Sicily is 3rd largest among Italian olive oil producing regions. It now has 3 DOP olive oil areas: DOP Mt Iblei, DOP Valle Trapanese and DOP Val di Mazara, with 2 or 3 other areas awaiting certification. The main varieties of olive cultivated in Sicily are the Nocellara del Belice (Trapani), Cerasuola (Agrigento), Tonda Iblea (Ragusa), Moresca (Ragusa), Nocellara Messinese (Messina), Nocellara Etnea (Catania) and Biancolilla. Olives were first brought to Sicily between C.8 and C.5 B.C by the Greeks, they used the wealth created by the trade in oil and wine to build Syracusa. Sicily has been producing oil ever since although production was reduced under the Arabs who preferred to import oil from the Magreb and so uprooted many Sicilian olive groves to make way for citrus and irrigated crops. Production was restored under the Normans and the Spaniards.
Although rice is now mostly consumed in Northern Italy it first entered Europe as a foodstuff via Arab occupied Spain and Sicily. The Romans knew rice only as an extremely expensive commodity imported from India for medicinal purposes (tummy upsets). The Arabs were so skilled in irrigation that they were able to create paddy fields in the area around Lentini, south of Catania. Cultivation persisted here until C.18. Risotto is not much eaten in Sicily, but it is essential for making arancini – stuffed and deep fried rice balls. When well made they are fantastic, when badly made they stay with you for days!!!
Despite sheep and goats being more suited to the hilly and mountainous terrain and sparse vegetation, EU subsidies mean that more and more cattle are being farmed in Sicily. All produce enormous quantities of milk, flavoured by the wild herbs: thyme, fennel, sorrel, basil, oregano, mint and rosemary, on which the animals feed. The milk is then turned into a host of wonderful varieties of cheeses.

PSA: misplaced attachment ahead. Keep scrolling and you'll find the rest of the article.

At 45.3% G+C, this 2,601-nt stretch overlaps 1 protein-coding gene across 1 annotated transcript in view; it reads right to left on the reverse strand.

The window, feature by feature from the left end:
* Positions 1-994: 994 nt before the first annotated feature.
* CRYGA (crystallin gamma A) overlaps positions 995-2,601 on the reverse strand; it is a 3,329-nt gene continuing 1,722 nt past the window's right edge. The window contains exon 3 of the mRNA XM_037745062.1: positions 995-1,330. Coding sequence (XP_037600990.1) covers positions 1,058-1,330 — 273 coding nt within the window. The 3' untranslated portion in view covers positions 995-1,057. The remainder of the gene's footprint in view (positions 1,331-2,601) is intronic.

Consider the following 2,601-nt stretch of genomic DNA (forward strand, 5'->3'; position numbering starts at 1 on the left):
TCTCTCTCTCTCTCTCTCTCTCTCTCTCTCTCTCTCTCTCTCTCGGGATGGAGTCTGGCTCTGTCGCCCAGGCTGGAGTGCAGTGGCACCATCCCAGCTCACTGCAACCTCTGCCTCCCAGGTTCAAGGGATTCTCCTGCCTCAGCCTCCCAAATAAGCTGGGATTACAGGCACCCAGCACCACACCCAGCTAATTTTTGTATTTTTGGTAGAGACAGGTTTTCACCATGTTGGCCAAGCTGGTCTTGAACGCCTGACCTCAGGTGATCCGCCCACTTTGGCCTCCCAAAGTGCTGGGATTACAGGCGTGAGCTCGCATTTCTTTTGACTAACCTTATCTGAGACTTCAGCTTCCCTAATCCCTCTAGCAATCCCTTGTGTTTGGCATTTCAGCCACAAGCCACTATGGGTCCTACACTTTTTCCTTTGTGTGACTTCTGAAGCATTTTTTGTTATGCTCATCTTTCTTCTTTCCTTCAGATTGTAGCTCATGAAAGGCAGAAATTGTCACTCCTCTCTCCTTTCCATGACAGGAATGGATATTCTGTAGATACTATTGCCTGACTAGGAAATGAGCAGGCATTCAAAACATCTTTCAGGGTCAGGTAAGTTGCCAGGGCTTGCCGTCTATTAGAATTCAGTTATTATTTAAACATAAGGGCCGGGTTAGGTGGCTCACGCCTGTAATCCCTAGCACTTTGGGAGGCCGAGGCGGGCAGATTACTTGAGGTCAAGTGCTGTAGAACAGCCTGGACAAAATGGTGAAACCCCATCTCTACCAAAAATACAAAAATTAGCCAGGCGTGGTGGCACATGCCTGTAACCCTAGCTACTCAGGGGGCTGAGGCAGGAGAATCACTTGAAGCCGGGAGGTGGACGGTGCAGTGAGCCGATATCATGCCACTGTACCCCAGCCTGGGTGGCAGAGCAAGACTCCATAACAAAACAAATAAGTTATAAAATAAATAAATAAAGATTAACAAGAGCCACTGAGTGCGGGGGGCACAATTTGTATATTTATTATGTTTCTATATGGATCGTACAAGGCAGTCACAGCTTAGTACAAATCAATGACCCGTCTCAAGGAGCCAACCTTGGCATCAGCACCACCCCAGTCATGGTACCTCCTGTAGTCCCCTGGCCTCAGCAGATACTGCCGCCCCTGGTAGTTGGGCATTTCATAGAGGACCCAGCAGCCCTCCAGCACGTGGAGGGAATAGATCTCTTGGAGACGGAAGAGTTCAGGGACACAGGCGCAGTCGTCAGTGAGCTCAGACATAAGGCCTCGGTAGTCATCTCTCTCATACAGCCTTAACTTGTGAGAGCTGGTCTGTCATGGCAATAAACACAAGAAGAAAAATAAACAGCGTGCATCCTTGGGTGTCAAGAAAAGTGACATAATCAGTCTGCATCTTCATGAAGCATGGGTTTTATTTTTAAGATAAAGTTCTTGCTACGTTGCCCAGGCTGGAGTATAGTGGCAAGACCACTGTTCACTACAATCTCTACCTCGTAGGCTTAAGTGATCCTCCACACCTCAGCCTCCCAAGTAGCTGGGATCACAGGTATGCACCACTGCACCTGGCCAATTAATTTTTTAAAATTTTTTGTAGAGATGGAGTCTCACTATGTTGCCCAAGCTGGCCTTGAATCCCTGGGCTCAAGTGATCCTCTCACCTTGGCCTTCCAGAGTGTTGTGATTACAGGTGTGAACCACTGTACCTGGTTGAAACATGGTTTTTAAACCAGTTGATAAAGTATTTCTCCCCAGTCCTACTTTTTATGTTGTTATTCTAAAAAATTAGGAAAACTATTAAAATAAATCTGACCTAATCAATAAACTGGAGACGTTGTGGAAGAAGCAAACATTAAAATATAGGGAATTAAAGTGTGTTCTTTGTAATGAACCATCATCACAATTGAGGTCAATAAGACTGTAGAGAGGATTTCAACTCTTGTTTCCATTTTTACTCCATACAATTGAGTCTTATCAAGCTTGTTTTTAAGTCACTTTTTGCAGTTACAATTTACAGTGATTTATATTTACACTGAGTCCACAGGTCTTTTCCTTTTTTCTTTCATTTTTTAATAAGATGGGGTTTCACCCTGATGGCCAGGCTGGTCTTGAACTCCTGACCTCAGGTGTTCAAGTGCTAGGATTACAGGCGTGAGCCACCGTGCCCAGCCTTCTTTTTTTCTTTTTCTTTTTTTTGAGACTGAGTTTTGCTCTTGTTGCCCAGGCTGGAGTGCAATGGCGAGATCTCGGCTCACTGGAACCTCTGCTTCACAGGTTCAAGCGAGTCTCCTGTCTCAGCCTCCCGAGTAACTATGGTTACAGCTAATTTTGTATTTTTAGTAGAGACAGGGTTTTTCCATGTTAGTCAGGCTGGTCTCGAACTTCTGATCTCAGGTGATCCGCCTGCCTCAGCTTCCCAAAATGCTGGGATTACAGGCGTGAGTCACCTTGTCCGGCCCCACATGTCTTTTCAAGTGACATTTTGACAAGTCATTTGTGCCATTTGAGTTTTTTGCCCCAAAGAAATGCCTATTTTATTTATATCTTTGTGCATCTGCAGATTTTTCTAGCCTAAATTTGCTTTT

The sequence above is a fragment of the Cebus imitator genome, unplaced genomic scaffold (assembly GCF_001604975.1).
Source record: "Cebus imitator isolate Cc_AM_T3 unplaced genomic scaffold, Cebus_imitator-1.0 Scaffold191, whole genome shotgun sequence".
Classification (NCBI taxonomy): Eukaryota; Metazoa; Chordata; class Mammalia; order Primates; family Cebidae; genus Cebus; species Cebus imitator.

Pecorino: A sheep’s cheese, made with full-fat milk, each region has its own version. It can be eaten fresh, immediately after production, when it is known as TUMA. Eaten after 15 days when the flavour is just starting to develop, it is known as PRIMO SALE. After 50 days it can be classed as SEMISTAGIONATO and after 4 months or more as STAGIONATO. Only this last qualifies for the Sicilian Pecorino DOP appellation.
Ricotta: This literally means “cooked again” and is made by re-boiling the whey left over when the curds have been lifted during the making of other cheeses. It is eaten fresh, baked or is salted and left to mature and is then used grated.
Caciocavallo: A cow’s cheese which can be eaten at various stages: fresh, matured and occasionally, smoked (provola). It is made, like mozzarella, using the ‘pasta filata’ method. The curds are worked when hot into a stringy mass, this is then moulded by hand into a pear shape and the cheeses are hung to dry in pairs.
Pigs are also farmed, although many are allowed to roam freely in the woods. They are fattened on the whey left over from cheese-making, but also feed on acorns and prickly pears which grow wild. Pork accounts for 1/3 of all meat consumed by Italians and Sicilians are no exception. Meat is mainly prepared very simply, either grilled or roasted, but wonderful sausages flavoured with local herbs and a wide variety of cured salumi are also produced.
It should come as no surprise that Sicilian cuisine varies hugely between the coastal and the mountain regions. Fish dominates Sicilian cuisine on the coast. Tuna was first fished by the Phoenicians, it was they who also developed the salting process to preserve this precious catch. Nowadays most tuna is fished off the NW coast. Swordfish, prized by the Greeks, and amberjack, (ricciola, “la reginadel mare”), run in the straights of Messina. Vast shoals of sardines and anchovies are fished between March and September. Squid, cuttlefish and octopus are to be found in abundance, not to mention mussels, clams, prawns, crabs, sea urchins etc…